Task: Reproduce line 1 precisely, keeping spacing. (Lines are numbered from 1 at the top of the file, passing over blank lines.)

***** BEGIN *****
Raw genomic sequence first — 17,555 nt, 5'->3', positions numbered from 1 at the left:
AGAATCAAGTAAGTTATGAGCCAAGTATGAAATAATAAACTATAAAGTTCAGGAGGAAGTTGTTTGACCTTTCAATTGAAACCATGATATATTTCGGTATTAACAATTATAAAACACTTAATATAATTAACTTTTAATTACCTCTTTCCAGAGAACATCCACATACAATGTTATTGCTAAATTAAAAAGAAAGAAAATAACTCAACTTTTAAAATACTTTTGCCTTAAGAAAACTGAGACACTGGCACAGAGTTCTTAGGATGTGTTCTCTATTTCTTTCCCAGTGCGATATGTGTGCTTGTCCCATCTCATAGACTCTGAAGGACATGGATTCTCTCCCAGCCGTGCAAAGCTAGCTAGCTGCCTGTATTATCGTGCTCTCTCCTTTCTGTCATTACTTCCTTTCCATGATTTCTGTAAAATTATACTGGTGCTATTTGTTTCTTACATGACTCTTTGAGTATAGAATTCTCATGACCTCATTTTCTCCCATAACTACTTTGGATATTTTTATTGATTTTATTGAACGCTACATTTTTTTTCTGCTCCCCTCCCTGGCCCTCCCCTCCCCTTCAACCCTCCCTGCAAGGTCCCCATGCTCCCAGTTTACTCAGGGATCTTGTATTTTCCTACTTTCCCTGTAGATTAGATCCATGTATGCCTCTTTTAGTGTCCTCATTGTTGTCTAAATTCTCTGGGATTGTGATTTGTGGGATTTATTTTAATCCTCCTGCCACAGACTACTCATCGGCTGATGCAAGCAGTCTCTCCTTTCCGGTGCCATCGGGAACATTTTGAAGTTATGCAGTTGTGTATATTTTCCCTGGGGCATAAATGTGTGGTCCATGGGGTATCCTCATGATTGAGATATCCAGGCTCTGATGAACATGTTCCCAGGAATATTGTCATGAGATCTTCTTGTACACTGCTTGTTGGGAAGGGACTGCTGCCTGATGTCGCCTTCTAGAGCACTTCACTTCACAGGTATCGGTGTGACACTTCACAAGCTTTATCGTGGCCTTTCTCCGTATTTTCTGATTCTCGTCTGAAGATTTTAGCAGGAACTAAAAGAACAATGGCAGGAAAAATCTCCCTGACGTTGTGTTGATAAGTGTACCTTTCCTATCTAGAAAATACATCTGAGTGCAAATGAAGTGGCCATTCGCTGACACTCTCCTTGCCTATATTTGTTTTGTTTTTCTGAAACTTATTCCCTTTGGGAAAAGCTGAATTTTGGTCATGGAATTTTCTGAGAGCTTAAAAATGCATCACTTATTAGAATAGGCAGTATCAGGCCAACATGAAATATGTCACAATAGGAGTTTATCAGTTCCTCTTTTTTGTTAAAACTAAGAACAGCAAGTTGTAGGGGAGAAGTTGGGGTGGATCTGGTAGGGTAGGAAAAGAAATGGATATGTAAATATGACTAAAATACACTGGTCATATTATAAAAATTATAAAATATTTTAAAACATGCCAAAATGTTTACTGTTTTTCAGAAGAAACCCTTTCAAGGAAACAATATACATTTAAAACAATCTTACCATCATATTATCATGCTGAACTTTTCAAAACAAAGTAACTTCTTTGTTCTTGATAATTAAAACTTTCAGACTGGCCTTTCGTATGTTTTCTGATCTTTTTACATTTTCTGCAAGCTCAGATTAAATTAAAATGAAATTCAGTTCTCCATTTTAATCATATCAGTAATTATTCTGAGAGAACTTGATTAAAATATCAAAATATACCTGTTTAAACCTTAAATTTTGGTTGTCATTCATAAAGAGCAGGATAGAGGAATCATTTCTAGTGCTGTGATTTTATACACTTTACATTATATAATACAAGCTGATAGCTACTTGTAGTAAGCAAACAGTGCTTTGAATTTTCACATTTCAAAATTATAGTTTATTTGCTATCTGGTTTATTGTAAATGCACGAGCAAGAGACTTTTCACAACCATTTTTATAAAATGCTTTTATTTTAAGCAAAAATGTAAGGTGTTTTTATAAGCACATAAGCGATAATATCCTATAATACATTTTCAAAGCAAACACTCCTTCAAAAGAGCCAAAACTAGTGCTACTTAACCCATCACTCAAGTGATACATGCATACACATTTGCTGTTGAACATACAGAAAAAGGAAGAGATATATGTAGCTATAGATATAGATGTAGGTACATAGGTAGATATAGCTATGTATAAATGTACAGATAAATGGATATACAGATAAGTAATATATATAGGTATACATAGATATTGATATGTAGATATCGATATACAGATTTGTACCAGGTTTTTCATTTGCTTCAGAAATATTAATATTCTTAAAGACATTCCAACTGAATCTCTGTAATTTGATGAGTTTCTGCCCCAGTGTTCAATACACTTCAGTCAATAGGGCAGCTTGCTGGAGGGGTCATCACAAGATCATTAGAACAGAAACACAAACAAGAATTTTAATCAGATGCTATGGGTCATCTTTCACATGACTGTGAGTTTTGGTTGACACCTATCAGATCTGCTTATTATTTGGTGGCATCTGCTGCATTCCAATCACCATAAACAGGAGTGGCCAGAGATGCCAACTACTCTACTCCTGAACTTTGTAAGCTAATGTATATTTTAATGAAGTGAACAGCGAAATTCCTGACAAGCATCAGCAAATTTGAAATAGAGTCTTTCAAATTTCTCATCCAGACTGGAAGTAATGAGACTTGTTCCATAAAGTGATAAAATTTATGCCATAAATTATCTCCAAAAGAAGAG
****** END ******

Raw genomic sequence first — 17,555 nt, 5'->3', positions numbered from 1 at the left: